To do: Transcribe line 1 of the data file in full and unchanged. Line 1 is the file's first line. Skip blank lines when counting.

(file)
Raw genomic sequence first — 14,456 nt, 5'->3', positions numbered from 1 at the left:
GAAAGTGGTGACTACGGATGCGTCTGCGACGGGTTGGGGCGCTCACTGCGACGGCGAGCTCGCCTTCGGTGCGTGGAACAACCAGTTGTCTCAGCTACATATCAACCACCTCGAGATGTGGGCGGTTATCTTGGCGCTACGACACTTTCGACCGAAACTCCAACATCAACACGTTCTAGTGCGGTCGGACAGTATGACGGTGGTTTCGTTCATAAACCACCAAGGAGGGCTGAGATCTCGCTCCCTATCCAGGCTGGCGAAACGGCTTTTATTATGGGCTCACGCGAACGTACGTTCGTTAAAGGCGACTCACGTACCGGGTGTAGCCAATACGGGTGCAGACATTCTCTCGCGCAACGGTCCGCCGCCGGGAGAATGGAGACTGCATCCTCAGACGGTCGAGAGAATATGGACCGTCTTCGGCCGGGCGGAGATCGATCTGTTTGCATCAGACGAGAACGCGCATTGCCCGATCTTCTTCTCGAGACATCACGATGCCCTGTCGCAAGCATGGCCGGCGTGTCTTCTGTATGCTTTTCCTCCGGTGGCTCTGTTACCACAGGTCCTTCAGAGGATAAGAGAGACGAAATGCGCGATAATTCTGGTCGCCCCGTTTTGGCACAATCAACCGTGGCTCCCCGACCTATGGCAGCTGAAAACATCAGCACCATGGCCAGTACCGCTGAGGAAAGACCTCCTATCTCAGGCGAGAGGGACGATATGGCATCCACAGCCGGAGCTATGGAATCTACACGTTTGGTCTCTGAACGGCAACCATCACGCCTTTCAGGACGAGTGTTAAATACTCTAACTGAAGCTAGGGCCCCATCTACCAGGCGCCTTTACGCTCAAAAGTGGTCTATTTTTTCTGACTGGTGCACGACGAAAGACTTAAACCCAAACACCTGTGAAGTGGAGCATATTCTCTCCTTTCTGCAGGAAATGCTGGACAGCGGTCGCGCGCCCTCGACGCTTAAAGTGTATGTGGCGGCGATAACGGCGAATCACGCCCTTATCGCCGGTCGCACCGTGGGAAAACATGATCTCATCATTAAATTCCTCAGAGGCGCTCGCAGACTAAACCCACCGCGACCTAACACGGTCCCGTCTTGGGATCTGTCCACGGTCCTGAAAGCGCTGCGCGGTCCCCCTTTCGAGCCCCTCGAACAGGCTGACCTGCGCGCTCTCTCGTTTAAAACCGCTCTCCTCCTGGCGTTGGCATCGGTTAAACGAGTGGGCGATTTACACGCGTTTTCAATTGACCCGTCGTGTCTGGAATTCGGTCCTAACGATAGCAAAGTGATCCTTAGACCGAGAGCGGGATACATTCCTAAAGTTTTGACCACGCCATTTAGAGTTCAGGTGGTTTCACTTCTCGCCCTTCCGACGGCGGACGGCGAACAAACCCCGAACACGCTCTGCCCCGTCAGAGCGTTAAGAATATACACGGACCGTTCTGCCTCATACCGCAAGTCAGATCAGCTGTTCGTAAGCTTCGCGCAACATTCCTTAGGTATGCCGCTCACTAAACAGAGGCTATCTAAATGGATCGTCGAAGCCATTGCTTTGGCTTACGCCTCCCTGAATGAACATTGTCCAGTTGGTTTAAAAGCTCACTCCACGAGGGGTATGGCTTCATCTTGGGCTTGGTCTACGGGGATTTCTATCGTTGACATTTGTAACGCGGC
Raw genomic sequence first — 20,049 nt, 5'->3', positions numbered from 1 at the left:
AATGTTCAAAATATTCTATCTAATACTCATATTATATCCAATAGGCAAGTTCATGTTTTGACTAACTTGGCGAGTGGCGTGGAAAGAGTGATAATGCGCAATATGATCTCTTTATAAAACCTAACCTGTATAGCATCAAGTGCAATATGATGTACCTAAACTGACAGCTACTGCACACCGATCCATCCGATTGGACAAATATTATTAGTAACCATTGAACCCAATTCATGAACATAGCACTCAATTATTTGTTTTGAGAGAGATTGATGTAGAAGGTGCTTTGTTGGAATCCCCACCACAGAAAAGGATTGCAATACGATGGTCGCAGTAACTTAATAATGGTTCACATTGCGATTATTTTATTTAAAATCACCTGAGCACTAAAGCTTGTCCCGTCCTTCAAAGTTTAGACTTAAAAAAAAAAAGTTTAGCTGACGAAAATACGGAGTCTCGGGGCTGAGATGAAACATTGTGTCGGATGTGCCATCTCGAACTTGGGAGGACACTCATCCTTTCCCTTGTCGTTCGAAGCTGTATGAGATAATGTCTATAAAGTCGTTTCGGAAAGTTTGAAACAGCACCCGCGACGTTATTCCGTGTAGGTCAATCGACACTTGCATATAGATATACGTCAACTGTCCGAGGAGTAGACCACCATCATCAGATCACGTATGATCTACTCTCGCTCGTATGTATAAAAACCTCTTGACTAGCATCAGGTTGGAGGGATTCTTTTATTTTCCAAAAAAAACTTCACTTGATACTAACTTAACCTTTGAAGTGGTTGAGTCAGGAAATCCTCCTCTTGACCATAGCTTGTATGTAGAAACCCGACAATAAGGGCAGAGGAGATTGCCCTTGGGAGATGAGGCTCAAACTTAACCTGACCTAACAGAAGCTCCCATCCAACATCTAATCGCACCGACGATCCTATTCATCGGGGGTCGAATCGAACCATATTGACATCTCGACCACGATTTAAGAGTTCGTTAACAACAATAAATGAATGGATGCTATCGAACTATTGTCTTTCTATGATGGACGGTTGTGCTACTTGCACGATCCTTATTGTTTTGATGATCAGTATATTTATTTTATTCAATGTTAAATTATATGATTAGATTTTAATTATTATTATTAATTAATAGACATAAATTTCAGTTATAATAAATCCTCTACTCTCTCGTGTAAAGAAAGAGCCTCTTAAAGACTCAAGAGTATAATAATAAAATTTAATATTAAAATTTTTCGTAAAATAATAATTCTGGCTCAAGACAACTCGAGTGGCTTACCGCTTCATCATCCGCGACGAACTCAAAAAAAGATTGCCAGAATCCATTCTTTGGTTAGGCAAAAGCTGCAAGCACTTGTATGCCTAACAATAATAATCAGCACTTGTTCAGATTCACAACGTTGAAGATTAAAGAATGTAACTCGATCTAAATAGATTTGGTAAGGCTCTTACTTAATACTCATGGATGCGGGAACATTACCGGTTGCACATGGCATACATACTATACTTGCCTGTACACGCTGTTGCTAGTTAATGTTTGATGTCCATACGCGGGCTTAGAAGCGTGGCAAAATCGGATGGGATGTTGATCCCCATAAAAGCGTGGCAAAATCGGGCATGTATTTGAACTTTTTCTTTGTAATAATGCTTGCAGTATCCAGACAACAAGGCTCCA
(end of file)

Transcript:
Raw genomic sequence first — 14,456 nt, 5'->3', positions numbered from 1 at the left: